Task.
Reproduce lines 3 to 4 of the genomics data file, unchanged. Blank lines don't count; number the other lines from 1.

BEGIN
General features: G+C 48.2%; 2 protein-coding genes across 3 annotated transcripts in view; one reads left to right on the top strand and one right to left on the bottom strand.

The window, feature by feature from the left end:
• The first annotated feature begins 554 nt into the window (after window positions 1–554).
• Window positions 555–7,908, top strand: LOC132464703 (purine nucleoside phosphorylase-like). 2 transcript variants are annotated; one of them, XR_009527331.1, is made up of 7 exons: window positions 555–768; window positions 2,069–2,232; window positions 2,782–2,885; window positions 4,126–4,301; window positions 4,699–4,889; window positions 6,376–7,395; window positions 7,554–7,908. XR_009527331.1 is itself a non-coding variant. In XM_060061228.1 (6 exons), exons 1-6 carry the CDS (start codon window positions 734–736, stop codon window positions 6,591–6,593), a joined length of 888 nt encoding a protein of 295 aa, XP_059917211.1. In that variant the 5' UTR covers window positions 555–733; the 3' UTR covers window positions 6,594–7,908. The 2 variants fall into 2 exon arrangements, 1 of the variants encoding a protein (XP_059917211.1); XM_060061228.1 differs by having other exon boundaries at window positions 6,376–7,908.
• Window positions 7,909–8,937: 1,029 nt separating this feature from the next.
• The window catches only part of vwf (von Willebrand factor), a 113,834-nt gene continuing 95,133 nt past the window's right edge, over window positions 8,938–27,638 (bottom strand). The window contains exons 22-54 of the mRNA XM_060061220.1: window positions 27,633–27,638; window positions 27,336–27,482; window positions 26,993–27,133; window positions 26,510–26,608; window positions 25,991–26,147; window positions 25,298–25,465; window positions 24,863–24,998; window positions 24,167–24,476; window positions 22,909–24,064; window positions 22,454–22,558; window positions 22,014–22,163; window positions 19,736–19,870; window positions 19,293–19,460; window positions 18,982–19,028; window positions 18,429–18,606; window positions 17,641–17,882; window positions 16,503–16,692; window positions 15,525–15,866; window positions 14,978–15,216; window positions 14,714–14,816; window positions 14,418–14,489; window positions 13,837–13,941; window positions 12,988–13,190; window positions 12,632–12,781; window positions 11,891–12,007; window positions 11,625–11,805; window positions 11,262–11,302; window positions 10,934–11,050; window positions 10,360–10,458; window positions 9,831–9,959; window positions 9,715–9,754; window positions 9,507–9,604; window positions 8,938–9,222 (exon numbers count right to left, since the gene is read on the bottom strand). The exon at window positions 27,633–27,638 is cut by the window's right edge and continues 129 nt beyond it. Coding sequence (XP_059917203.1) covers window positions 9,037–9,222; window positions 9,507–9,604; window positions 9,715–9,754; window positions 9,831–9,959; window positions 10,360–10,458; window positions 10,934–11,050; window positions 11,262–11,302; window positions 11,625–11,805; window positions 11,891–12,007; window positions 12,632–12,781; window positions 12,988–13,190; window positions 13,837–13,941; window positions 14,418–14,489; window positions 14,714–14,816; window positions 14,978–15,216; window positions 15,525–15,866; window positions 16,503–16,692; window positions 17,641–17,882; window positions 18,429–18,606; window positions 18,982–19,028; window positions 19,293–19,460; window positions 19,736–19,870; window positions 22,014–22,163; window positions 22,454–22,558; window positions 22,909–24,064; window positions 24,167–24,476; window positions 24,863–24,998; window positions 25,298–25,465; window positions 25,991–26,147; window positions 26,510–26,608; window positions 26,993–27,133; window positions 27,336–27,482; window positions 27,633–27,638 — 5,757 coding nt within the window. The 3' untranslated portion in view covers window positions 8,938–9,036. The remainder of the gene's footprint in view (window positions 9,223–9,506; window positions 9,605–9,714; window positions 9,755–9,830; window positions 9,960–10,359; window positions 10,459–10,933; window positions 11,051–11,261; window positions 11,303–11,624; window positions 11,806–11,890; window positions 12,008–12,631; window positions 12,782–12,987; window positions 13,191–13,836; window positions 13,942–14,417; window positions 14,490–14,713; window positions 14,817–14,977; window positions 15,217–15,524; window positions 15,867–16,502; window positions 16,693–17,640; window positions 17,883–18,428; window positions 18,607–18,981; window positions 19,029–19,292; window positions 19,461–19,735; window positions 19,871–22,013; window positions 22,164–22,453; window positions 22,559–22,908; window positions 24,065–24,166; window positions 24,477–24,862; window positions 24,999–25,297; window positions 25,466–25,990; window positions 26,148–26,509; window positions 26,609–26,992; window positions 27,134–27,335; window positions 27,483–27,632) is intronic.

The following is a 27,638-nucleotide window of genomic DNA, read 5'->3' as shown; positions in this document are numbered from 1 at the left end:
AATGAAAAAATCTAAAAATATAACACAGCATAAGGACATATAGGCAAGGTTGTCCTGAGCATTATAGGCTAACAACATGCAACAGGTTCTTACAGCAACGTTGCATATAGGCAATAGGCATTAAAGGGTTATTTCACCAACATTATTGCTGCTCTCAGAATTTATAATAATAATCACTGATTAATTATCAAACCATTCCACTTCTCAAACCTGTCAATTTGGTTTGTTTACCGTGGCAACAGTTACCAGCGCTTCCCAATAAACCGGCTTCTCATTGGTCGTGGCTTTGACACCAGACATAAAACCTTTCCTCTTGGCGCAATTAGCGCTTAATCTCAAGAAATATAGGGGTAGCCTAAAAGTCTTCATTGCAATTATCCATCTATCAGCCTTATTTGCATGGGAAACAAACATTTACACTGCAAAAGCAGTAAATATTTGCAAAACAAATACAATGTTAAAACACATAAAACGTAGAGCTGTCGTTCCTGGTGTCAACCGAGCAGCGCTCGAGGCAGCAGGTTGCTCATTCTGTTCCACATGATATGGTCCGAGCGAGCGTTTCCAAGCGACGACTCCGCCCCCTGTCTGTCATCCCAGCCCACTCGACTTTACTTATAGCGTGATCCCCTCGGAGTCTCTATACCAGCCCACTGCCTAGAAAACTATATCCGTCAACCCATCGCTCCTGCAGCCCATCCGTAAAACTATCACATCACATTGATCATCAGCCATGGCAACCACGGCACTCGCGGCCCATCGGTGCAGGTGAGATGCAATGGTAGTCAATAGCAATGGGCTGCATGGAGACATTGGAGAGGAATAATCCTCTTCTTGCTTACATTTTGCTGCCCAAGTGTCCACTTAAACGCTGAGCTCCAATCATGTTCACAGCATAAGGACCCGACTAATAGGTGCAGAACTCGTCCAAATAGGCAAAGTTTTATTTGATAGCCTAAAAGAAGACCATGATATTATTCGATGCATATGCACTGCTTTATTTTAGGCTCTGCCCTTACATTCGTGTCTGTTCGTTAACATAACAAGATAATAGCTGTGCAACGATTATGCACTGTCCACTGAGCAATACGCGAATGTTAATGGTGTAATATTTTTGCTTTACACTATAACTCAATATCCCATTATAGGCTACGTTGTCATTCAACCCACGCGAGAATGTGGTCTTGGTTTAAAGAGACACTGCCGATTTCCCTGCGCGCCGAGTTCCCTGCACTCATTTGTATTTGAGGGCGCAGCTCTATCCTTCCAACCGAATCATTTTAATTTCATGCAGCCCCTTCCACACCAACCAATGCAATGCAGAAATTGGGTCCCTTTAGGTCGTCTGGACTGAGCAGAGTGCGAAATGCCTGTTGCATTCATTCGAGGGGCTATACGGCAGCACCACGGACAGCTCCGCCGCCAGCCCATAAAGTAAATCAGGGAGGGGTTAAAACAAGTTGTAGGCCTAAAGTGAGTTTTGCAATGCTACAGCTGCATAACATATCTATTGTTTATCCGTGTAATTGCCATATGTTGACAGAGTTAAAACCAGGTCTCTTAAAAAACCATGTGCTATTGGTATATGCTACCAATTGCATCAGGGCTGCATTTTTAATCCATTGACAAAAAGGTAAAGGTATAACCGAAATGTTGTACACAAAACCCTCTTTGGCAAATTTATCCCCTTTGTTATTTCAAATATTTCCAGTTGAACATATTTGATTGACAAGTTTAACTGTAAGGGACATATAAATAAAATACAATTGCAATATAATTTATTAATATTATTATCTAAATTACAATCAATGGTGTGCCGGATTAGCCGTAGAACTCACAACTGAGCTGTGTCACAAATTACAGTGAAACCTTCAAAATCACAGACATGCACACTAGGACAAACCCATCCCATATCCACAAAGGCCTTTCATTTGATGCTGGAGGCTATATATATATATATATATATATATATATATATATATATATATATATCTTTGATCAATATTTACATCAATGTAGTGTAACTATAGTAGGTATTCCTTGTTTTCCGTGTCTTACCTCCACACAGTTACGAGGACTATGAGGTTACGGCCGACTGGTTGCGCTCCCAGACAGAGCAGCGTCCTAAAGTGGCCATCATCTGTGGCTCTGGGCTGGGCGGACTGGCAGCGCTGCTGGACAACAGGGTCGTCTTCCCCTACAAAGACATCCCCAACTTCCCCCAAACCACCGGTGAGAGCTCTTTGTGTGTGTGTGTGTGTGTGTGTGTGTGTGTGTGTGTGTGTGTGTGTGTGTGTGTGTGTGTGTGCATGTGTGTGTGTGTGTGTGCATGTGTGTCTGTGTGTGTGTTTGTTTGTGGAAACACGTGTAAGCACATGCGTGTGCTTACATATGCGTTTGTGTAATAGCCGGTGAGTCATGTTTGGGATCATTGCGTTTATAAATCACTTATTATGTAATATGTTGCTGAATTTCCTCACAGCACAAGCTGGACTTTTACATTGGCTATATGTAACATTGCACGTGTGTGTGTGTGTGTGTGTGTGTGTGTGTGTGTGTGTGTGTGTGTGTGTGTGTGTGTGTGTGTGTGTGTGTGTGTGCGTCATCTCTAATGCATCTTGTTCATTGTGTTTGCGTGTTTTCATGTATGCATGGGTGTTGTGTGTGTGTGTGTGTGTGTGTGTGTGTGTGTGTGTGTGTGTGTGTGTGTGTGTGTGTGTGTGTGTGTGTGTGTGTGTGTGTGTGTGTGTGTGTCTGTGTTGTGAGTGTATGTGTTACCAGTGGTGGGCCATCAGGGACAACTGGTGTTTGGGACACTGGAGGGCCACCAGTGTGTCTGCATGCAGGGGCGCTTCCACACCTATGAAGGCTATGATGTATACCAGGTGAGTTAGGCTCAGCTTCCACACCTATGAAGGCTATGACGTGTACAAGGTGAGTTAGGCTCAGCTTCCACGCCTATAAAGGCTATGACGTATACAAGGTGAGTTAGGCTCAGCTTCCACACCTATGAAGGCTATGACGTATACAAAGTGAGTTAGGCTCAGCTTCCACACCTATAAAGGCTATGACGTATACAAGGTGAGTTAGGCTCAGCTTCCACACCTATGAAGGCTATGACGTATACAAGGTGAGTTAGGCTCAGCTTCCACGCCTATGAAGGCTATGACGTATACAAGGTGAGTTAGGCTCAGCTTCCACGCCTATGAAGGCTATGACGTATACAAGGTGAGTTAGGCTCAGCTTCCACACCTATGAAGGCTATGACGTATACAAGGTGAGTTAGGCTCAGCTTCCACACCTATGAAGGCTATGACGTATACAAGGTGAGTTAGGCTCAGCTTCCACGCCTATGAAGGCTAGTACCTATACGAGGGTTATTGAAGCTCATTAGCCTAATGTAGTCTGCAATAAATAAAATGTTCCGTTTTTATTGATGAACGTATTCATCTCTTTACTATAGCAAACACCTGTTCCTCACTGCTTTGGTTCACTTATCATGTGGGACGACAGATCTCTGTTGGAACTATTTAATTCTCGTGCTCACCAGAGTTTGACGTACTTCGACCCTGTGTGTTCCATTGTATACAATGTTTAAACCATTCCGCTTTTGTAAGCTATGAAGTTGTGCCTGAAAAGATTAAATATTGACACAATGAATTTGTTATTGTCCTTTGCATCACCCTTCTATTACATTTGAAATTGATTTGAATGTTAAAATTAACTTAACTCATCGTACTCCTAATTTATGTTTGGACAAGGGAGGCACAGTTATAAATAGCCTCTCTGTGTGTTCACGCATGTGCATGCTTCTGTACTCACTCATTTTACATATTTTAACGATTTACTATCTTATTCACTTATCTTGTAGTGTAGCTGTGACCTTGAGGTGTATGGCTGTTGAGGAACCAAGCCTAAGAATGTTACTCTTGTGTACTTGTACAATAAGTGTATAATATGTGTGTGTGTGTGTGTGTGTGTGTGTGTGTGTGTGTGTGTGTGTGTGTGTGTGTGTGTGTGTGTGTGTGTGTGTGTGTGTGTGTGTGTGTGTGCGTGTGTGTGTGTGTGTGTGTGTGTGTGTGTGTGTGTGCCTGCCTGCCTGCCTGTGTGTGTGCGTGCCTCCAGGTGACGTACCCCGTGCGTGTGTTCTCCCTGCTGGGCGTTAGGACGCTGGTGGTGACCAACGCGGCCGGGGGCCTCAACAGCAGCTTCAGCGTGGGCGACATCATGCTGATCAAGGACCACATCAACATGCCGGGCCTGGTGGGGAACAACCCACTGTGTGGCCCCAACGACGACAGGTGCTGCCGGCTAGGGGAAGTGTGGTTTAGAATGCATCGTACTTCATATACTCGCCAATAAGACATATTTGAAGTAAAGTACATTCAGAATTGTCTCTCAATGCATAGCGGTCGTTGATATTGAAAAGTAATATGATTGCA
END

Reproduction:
• The first annotated feature begins 554 nt into the window (after window positions 1–554).
• Window positions 555–7,908, top strand: LOC132464703 (purine nucleoside phosphorylase-like). 2 transcript variants are annotated; one of them, XR_009527331.1, is made up of 7 exons: window positions 555–768; window positions 2,069–2,232; window positions 2,782–2,885; window positions 4,126–4,301; window positions 4,699–4,889; window positions 6,376–7,395; window positions 7,554–7,908. XR_009527331.1 is itself a non-coding variant. In XM_060061228.1 (6 exons), exons 1-6 carry the CDS (start codon window positions 734–736, stop codon window positions 6,591–6,593), a joined length of 888 nt encoding a protein of 295 aa, XP_059917211.1. In that variant the 5' UTR covers window positions 555–733; the 3' UTR covers window positions 6,594–7,908. The 2 variants fall into 2 exon arrangements, 1 of the variants encoding a protein (XP_059917211.1); XM_060061228.1 differs by having other exon boundaries at window positions 6,376–7,908.